Supermarket wine buyers are taking advantage of top French wines sold at bargain prices across France.

Supermarkets are cannily picking up the wines that have been left behind by a weak export market.

Last week, near the French city of Strasbourg, hundreds packed into the suburban supermarket Auchan for its annual Foire aux Vins (wine fair), where top chateaux such as Margaux, Mouton Rothschild, Sociando Mallet and Cos d’Estournel were going for a song.

Chateau Sociando Mallet 2003 was priced at €25 a bottle, Cos d’Estournel 2002 at €49, Léoville Las Cases 2001 at €61 and both Margaux and Mouton Rothschild 2002 at €95.

In the vast Carrefour hypermarket in Paris, Mouton and Margaux were going even cheaper, for €86.11.

High end wine sales have noticeably increased, said Auchan manager Jean-Marc Dusautoir. ‘By this time six years ago, we had sold about €500,000 of grand cru, but we are close to €1m so far this year.’

Weak export markets for vintages like 2002 and 2001 are a factor, according to Philippe Casteja, president of the Council of Grands Crus, and of Borie-Manoux, one of the largest French wine companies.

‘But that is not the only reason,’ he added. ‘The supermarkets have done a great job buying this year, including from the small 2003 vintage, in response to French consumers tired of seeing grand crus sold only abroad.’

Previous vintages of such high-end wines cost more in France than they did outside of the country. In Washington DC for example, a Chateau Angelus 1998 was on sale for US$63 in early 2002 at Calvert Woodley and Chateau Palmer 1998 cost US$80.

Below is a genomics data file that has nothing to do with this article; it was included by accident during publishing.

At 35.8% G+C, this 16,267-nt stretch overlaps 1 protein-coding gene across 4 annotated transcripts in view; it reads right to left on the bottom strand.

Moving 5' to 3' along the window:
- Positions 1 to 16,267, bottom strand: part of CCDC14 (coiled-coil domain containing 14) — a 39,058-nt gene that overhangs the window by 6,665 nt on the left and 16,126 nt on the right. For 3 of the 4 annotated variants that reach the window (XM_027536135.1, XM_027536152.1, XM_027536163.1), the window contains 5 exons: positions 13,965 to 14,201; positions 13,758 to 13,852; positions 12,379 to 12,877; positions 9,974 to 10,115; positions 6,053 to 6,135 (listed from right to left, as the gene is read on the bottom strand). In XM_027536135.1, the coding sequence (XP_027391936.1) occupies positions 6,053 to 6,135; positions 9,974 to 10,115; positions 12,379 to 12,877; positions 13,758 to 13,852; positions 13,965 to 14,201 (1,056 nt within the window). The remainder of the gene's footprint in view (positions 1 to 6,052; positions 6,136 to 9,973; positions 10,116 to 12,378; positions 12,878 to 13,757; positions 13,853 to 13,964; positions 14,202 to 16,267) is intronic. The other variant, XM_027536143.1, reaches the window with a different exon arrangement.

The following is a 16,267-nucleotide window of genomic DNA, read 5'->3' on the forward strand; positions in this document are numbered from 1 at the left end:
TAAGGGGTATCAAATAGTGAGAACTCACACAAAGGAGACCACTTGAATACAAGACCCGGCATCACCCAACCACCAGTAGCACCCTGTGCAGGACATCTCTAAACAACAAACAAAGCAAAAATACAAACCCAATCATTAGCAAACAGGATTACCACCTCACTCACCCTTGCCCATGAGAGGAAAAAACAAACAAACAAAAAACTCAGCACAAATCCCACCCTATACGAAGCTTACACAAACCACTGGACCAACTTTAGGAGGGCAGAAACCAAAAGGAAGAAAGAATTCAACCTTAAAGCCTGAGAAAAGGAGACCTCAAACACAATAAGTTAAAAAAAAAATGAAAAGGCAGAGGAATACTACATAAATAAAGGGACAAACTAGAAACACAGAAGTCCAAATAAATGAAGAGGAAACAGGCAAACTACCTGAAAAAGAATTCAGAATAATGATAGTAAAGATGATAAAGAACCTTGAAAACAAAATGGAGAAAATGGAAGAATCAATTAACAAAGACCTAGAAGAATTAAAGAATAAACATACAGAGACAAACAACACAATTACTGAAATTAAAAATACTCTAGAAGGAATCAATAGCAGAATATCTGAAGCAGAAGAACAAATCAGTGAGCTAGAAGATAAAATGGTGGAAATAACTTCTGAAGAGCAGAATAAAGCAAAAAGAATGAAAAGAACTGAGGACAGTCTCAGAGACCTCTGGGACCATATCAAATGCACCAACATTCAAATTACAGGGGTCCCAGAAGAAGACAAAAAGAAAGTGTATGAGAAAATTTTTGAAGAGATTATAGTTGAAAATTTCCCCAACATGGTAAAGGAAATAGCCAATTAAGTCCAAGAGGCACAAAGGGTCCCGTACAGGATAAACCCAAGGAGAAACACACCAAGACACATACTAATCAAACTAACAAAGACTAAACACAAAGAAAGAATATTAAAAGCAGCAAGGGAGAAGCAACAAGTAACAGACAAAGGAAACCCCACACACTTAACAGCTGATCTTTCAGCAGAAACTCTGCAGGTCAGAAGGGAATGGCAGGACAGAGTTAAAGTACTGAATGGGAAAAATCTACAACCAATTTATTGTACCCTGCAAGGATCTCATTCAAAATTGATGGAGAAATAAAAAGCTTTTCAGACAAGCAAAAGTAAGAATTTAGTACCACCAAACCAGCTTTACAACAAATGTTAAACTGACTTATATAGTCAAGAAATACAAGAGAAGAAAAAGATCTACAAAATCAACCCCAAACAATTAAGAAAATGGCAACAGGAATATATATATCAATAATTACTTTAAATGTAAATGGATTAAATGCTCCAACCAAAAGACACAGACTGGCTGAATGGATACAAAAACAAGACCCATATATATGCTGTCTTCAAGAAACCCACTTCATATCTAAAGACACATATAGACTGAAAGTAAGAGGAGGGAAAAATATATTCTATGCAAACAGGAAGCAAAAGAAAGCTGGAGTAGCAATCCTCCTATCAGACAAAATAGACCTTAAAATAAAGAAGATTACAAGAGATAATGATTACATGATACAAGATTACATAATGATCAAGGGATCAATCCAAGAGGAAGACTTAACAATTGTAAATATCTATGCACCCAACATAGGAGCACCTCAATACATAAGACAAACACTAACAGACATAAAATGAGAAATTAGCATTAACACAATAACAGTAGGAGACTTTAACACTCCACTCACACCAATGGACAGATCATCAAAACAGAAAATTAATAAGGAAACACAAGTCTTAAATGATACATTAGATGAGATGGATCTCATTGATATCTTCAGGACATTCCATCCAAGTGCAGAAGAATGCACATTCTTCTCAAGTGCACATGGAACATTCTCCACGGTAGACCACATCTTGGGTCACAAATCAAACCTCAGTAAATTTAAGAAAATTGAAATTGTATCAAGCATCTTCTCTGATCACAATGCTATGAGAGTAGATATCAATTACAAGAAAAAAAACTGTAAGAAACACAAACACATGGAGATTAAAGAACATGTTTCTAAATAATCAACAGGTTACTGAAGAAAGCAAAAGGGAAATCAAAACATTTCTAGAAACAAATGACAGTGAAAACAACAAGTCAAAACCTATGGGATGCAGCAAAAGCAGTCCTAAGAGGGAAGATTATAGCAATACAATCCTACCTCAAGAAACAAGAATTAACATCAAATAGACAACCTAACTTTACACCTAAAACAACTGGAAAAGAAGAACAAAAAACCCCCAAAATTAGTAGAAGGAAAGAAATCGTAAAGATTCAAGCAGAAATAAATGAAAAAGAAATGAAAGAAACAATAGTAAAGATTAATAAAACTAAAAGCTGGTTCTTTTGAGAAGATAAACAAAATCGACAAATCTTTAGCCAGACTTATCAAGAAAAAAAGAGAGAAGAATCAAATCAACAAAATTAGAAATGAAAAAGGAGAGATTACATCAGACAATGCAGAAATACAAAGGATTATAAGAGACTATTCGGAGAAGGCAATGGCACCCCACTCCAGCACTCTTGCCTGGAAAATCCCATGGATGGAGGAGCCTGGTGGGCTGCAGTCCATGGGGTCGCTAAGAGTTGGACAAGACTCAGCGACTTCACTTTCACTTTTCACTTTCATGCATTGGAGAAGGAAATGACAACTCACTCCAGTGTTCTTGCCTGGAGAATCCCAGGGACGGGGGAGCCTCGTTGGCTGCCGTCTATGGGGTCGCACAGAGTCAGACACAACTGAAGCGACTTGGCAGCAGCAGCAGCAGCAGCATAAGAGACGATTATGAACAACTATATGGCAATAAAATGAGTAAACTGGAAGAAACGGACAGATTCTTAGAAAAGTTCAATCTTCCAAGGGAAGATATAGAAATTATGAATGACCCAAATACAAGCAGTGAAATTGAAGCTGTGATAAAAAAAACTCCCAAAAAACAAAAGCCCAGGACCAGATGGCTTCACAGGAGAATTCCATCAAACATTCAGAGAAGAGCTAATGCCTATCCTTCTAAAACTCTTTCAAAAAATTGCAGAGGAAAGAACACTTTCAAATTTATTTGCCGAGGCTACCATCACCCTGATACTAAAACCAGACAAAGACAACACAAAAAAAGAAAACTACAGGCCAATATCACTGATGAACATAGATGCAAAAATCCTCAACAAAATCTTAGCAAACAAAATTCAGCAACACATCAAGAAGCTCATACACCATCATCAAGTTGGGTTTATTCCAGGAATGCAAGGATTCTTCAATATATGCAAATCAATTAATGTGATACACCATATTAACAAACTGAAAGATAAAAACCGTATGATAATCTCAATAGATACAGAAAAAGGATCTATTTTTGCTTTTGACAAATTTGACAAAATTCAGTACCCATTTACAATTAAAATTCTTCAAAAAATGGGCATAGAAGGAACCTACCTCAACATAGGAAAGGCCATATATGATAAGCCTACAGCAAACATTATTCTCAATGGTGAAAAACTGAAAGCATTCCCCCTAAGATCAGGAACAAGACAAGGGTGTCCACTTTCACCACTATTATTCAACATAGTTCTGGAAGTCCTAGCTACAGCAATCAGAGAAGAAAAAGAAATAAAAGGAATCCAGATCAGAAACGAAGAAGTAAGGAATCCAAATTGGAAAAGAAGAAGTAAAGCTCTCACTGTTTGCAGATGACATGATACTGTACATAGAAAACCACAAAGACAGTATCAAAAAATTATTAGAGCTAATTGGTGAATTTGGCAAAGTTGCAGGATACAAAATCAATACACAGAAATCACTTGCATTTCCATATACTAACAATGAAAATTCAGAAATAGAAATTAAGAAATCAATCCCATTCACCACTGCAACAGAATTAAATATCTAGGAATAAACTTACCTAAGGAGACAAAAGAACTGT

At about the same time in France, the going rate for the Angelus of the same vintage was €150 at the Nicolas wine store, while the Palmer 1998 cost €100 at Auchan.

Also, top chateaux have in the past tended to avoid supermarkets for fear of poor storage or lighting, but recently stores like Auchan have made improvements.

‘About 10 years ago, they were not serious [about wine storage],’ said May Eliane de Lencquesaing at Chateau Pichon Longueville in Pauillac. ‘But they have evolved, and the market has evolved, and now we get on well with them,’ she said.

Even foreign buyers drove several hours to buy their wine at Auchan’s opening gala – in such numbers that both Cos d’Estournel and Sociando Mallet ran out.

‘Why buy futures and then have to wait two years for a delivery?’ said Klaus Diehl of Germany, who came to France with a friend to buy about 20 cases.

But one supermarket employee cautioned that the bonanza would only last as long as the export market was depressed. ‘Enjoy it while it lasts. It won’t always be like this. In weak years we make up for what the the export market did not take.’

NB €1.00 (Euro) = US$1.23 (USD)

Written by Panos Kakaviatos